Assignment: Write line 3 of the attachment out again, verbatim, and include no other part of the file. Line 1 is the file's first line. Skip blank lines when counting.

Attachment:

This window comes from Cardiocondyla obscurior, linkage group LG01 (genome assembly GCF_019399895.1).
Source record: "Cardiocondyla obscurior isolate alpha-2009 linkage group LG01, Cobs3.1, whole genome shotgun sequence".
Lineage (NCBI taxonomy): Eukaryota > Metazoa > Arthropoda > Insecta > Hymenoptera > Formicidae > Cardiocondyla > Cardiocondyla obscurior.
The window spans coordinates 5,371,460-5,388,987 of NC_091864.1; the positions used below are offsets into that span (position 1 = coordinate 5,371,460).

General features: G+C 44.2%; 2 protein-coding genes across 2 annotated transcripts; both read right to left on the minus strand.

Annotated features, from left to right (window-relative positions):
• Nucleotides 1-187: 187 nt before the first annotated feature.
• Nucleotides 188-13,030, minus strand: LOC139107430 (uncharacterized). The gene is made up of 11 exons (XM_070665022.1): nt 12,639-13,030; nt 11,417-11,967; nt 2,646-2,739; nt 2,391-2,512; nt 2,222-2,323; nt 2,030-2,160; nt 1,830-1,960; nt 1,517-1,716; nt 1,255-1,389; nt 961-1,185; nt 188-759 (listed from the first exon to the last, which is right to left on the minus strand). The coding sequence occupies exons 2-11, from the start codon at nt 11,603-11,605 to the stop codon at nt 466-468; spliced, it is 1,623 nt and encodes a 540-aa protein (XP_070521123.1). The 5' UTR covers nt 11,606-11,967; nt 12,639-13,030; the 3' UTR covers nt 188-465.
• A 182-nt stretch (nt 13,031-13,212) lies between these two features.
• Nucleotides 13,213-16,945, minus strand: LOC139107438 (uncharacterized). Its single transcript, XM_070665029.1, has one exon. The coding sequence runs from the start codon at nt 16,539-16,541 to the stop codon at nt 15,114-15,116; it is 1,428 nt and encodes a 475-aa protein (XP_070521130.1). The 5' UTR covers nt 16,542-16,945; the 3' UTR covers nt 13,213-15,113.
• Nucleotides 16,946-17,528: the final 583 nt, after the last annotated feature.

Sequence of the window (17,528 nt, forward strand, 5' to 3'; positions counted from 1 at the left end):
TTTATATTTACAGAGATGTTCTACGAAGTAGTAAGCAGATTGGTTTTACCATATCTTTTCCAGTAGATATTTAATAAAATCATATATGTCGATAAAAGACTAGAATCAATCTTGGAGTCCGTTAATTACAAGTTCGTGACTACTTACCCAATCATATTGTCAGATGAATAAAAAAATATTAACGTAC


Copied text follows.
Lineage (NCBI taxonomy): Eukaryota > Metazoa > Arthropoda > Insecta > Hymenoptera > Formicidae > Cardiocondyla > Cardiocondyla obscurior.